But credit is due to Bernie Sanders for so strenuously and continually advocating for Medicare for All by making it the centerpiece of his presidential campaigns. He made a real difference in moving this ball forward.

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Response to Tom Rinaldo (Reply #5)

Sun Aug 2, 2020, 08:38 AM

6. He said nobody believes health care is a human right:

"Health care as a human right. 'Oh, Bernie, that's not -- that's un-American. Nobody believes that.'"

Claimed people laughed when he was asked at a debate what's the most important national security issue and answered climate change. Nobody laughed. The Fight for Fifteen minimum wage movement began in 2012 and had nothing to do with him. Lots of claims.

Rachel Maddow interview 7/10/19

http://www.msnbc.com/transcripts/rachel-maddow-show/2019-07-10




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Response to betsuni (Reply #6)

Sun Aug 2, 2020, 10:05 AM

7. The point of my post, IMO, remains

Many Democrats, and others also, hold some or all of the positions that Sanders has embraced. Many came to them later than he, but sure, some came to them earlier. But no other serious contender for the presidency prior to 2016 made Medicare for All arguably the central plank in their platform. In 2020 Sanders was joined by Warren and others in embracing it. I remember back in 2016 when many Democrats, including many here on DU, argued that Medicare for All was a losing position that would endanger Democratic chances for victory. The prominence that pushing for Medicare for All in constant speeches, at constant rallies, in constant ads, and at numerous debates, gave that cause over the last five years, definitely helped move the needle of public opinion. My point has nothing to do with whatever flaws you may of may not attribute to Sanders as a politician or person, nor to whether it was wise or not for Democrats not to choose him as our nominee in either 2016 or 2020.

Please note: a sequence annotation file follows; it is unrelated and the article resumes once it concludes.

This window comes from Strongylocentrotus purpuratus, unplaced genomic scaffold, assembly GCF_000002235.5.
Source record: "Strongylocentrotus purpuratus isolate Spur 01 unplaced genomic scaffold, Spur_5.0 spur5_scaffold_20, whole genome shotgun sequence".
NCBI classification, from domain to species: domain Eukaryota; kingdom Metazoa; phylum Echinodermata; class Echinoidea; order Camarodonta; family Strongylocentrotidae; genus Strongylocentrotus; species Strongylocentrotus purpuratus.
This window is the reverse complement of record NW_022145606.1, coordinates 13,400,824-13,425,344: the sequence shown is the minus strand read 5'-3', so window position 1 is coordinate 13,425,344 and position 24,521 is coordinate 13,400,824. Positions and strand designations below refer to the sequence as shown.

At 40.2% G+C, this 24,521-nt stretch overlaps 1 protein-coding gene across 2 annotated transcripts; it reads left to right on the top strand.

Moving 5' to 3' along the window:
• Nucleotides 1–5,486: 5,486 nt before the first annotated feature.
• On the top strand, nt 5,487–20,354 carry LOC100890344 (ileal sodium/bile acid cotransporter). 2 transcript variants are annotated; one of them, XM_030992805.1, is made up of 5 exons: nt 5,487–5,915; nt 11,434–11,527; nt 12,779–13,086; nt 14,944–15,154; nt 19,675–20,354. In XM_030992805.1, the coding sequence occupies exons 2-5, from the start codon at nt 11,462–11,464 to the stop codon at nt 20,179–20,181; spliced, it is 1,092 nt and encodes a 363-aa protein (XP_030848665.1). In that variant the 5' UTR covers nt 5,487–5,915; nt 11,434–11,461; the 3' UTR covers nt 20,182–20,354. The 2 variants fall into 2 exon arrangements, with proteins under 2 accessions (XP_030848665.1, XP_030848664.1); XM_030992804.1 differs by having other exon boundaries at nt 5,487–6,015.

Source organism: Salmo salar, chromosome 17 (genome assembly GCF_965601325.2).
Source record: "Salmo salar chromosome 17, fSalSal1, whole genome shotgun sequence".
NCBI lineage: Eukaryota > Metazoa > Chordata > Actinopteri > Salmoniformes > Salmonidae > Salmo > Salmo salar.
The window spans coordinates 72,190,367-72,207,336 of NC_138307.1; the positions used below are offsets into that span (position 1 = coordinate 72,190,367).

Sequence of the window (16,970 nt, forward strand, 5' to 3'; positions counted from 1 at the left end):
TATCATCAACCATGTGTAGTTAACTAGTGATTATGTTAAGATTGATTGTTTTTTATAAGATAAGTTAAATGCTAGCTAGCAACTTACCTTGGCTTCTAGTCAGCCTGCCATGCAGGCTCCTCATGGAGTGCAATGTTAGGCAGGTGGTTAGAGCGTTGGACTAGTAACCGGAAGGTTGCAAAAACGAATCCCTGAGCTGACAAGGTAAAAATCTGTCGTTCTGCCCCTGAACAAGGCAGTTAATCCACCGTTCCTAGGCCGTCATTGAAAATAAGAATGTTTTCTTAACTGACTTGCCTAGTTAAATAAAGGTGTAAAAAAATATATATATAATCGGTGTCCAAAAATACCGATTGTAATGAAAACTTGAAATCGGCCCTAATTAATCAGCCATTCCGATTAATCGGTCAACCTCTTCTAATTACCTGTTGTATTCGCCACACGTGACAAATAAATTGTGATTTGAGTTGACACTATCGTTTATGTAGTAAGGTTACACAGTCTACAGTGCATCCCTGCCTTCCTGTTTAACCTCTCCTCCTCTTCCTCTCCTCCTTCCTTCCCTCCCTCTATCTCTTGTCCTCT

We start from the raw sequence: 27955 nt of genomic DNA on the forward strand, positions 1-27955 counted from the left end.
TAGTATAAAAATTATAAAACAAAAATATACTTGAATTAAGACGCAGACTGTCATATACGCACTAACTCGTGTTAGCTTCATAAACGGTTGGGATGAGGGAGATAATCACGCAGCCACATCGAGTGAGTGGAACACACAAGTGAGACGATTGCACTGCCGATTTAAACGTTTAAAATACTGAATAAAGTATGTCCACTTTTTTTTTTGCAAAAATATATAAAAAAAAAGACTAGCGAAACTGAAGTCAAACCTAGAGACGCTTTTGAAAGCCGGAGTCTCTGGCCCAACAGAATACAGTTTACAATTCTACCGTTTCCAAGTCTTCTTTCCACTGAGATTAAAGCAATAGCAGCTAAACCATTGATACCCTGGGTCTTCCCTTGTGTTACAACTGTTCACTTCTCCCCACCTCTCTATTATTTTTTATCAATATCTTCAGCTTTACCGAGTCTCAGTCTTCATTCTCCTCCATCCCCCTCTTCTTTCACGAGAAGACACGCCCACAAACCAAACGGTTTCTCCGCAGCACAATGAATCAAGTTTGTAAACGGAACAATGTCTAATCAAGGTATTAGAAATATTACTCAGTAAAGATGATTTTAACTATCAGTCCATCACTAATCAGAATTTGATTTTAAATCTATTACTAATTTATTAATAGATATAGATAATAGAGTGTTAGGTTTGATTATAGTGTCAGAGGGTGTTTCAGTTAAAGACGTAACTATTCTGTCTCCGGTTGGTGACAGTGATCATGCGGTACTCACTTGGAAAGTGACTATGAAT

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Response to Tom Rinaldo (Reply #7)

Sun Aug 2, 2020, 10:33 AM

8. I take umbrage when he does the"'Oh, Bernie, (fill in usual Democratic policy) that's radical'"

routine. Democratic voters know Democratic policies and Sanders hasn't pushed anybody to the Left. People who don't pay attention to politics don't know, and too often are led into the "both sides" thing, believing Democrats don't want universal health care, higher wages, regulations, environmentalism, etc. It's not helpful. So happy he's not doing that anymore!

Not saying things like this:

"I get a little bit tired of Democrats who defend a cruel, dysfunctional health care system that leaves 87 million Americans uninsured or underinsured."

"Four years ago, when we said that health care was a human right, we were told that it was a radical idea, that the American people wouldn't accept it."

ACA with a public option is a path to universal health care, as Bernie knows because he said in 2017 that it was the only way forward when Republicans have so much power.